What would you do?

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The short answer of course is we don’t really know, but it may not all be bad for everyone.

We don’t know if Coronavirus will fizzle out in China through amazing government shutdowns and controls.

Alternatively because it can’t be detected in people who are infected, it may propagate undetected into countries all around the world, where new infections will break out.  The data is leaning towards the latter.

Unprecedented uncertainty
What we have here is unprecedented uncertainty and fear, far worse than the SARS outbreak.  Travellers are cancelling or postponing their overseas holidays.

In some destinations the majority of travellers were from China and the outlook for rental owners is bleak.

In many developed countries where people are well off enough to travel overseas, they are likely to postpone their holidays.  For example in US, EU, Australia where most of my readers are located, there will be less outbound travel to external countries but travelers will still want to take holidays and many will choose to holidays safely at home.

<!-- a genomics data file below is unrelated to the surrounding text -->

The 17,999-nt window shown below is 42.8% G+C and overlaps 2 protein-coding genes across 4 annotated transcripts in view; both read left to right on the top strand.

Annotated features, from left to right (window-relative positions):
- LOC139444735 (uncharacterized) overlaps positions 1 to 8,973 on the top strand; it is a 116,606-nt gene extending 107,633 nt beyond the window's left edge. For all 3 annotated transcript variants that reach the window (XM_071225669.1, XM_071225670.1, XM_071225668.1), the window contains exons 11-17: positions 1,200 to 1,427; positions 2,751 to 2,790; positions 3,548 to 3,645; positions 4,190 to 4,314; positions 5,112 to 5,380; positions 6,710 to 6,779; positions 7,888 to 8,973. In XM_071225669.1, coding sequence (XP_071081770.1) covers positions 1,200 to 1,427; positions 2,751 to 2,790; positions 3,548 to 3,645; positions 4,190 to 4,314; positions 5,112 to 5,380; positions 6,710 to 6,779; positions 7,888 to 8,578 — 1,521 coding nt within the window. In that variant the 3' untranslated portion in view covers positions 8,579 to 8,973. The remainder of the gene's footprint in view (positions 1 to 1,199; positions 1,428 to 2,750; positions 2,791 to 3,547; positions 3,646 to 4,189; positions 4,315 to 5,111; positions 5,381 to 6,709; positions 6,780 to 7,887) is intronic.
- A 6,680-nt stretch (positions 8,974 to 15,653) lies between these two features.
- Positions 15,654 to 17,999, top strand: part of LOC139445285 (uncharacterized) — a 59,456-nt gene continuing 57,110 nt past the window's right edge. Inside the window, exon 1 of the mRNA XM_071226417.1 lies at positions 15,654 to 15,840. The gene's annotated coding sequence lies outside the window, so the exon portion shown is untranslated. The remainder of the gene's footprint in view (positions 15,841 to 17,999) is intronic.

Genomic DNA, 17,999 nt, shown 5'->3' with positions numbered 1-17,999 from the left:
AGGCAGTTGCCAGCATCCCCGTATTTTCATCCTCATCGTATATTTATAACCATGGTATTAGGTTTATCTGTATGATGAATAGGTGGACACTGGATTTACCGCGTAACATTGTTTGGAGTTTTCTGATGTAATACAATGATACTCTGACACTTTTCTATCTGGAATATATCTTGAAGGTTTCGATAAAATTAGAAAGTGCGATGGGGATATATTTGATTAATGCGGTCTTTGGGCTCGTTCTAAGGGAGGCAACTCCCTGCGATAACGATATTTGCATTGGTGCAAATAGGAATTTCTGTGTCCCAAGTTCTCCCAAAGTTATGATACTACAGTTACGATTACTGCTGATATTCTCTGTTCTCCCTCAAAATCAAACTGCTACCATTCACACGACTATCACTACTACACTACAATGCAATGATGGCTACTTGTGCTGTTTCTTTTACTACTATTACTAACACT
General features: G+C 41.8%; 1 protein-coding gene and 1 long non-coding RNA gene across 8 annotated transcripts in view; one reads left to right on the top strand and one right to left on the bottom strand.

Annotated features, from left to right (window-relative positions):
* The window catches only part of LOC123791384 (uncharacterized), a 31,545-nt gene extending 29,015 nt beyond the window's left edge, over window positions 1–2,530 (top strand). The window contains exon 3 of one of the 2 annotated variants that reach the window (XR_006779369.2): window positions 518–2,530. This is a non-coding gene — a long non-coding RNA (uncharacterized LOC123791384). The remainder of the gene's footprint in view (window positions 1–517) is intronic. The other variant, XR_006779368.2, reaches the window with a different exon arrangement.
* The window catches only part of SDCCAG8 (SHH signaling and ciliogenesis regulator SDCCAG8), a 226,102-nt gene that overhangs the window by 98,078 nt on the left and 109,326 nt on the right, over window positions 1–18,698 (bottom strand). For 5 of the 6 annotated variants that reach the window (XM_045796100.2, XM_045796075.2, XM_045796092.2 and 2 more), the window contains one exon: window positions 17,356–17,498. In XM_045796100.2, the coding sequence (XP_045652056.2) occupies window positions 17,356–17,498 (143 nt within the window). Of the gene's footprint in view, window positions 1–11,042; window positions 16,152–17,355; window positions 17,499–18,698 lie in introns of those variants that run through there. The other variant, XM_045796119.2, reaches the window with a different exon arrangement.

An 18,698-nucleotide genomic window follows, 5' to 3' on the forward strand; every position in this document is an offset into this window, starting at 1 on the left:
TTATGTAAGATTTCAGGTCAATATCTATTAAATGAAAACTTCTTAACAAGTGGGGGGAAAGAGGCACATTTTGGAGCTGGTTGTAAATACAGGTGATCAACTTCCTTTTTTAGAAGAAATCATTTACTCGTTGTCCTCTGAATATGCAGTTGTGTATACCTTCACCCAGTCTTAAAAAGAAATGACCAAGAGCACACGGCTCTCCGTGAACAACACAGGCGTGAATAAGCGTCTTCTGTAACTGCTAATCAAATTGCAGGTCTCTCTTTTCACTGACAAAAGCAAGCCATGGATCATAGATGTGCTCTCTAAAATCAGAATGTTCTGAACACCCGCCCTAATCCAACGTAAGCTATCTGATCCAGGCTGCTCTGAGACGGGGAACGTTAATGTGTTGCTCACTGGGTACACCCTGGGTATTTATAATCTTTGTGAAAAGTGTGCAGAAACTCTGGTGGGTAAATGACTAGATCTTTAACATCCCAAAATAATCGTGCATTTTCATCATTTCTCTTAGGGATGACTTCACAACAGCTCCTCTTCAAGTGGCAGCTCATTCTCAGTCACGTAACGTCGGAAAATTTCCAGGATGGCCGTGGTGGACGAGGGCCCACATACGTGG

These two trends will tend balance each other out – less overseas holidays, more local holidays.

While it is still early days, after the initial shock drop in bookings from Chinese travellers, local travellers are starting to book again locally to take their place.  If you are totally dependent on Chinese travellers, now might be a time to diversify.

Remind past guests of the benefits of staying locally

If you have a newsletter, now is the time to remind your past guests that overseas travel is potentially risky, and local holidays are totally safe.   That is what I have told my past guests in my newsletter with encouraging results. In past weeks 11 of 13 days have been booked by locals via my newsletter.

You don’t have you don’t have a newsletter to past guests?

It’s never too late to start.  Just give it a go or to make it easy you can read chapters 23 24 25 of my book Vacation Rental Mastery.   You can buy it here on Amazon

Hang in there, it is not all gloom and doom.  Make a fuss of your past local guests and they may just help keep your business on an even keel.